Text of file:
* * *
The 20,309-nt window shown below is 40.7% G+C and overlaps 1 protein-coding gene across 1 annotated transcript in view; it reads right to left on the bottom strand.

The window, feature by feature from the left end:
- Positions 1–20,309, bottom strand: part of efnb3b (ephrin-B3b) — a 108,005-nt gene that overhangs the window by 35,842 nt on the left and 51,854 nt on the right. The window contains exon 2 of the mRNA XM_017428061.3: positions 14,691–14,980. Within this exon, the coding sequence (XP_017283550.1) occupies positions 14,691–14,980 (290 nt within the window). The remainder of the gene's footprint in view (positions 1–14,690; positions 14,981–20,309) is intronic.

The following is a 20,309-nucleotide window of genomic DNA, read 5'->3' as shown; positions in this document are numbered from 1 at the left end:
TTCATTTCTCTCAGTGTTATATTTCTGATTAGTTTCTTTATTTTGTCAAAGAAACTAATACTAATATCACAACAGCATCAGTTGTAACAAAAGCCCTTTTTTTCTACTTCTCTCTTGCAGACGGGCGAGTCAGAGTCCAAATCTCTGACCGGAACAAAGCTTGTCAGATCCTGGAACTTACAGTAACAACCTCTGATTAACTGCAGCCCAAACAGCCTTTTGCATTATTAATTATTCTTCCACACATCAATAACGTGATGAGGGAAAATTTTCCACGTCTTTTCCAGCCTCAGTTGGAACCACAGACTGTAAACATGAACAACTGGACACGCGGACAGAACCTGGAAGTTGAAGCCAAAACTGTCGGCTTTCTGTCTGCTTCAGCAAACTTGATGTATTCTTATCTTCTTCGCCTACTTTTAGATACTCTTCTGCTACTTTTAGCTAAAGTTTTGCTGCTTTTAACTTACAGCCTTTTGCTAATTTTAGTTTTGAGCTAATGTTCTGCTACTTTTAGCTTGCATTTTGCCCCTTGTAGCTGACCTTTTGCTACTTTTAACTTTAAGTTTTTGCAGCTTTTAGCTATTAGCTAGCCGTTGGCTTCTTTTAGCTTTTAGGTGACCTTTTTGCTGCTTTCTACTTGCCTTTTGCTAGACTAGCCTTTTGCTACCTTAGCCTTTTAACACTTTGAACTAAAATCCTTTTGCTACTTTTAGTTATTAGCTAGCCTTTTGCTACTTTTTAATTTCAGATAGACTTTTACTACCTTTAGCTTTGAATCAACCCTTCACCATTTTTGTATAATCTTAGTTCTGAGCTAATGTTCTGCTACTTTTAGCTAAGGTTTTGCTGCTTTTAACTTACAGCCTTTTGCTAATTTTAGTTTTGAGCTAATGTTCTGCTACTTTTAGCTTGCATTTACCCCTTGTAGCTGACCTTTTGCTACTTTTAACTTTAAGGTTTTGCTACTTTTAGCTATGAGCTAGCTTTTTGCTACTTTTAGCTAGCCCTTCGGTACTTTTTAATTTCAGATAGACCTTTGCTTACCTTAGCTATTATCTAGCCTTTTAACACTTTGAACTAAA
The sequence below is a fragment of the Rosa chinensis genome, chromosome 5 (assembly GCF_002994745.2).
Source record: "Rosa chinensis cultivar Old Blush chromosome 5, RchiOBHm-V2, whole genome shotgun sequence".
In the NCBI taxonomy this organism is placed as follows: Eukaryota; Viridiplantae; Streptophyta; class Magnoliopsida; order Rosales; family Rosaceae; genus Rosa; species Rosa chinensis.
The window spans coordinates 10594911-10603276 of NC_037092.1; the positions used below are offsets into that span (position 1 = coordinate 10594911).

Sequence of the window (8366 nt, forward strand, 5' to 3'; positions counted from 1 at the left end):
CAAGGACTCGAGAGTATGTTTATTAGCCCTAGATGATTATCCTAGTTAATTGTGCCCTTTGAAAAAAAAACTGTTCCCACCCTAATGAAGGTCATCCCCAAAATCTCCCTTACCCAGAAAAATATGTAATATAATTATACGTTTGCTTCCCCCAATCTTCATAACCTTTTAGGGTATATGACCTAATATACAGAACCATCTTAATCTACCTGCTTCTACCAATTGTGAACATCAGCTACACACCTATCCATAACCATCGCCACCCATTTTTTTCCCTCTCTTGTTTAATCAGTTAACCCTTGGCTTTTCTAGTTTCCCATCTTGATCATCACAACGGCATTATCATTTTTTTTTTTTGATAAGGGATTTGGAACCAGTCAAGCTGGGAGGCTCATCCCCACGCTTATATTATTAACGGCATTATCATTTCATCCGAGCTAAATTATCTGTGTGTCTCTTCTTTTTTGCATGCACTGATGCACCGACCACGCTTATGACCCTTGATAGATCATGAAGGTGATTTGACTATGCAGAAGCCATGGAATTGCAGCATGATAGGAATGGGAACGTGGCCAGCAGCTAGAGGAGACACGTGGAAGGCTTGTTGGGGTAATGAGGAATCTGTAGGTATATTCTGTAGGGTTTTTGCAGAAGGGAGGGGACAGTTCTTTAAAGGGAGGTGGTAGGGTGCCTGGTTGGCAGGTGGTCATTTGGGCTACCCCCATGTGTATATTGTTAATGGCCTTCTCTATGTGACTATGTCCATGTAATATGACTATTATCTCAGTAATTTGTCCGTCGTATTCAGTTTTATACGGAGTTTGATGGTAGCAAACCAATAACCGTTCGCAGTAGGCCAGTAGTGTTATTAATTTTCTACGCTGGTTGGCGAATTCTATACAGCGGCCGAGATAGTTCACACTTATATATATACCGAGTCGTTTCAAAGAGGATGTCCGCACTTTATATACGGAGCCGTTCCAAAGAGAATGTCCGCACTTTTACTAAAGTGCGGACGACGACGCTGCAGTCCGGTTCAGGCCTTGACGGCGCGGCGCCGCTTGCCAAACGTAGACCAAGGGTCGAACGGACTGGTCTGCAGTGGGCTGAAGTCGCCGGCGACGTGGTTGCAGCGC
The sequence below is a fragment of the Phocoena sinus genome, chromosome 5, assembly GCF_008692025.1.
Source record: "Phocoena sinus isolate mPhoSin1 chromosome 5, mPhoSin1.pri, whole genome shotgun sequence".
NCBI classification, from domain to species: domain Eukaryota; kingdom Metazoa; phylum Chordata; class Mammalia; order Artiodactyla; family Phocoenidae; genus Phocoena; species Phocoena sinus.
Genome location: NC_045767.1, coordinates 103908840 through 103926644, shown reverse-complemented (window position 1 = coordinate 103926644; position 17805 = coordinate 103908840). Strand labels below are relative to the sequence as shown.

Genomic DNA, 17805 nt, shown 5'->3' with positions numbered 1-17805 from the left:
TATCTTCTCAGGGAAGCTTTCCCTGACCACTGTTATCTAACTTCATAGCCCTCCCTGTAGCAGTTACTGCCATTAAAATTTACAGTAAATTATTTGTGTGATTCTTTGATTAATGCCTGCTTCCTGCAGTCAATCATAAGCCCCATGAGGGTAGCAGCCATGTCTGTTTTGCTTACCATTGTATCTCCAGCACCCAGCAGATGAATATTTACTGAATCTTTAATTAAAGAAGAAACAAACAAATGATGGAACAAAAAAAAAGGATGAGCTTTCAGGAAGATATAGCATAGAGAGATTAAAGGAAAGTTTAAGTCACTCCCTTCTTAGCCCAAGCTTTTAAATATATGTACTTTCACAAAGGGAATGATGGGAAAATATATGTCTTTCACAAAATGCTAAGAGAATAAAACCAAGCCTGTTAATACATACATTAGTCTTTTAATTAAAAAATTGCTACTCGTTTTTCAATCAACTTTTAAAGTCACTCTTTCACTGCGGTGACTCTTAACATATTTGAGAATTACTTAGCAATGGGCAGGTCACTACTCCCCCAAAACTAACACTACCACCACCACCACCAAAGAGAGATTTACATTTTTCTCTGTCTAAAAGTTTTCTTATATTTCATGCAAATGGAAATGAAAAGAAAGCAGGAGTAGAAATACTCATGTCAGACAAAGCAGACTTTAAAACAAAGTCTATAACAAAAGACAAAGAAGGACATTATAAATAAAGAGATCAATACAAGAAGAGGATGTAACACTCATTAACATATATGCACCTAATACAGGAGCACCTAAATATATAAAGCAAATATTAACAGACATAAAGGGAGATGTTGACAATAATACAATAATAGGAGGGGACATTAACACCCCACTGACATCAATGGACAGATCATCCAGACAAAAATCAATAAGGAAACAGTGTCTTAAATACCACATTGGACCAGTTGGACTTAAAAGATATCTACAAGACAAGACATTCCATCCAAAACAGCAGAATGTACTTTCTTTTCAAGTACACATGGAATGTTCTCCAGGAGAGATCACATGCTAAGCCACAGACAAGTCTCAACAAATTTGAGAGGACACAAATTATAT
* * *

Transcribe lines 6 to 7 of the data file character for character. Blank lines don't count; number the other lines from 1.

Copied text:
The sequence below is a fragment of the Rosa chinensis genome, chromosome 5 (assembly GCF_002994745.2).
Source record: "Rosa chinensis cultivar Old Blush chromosome 5, RchiOBHm-V2, whole genome shotgun sequence".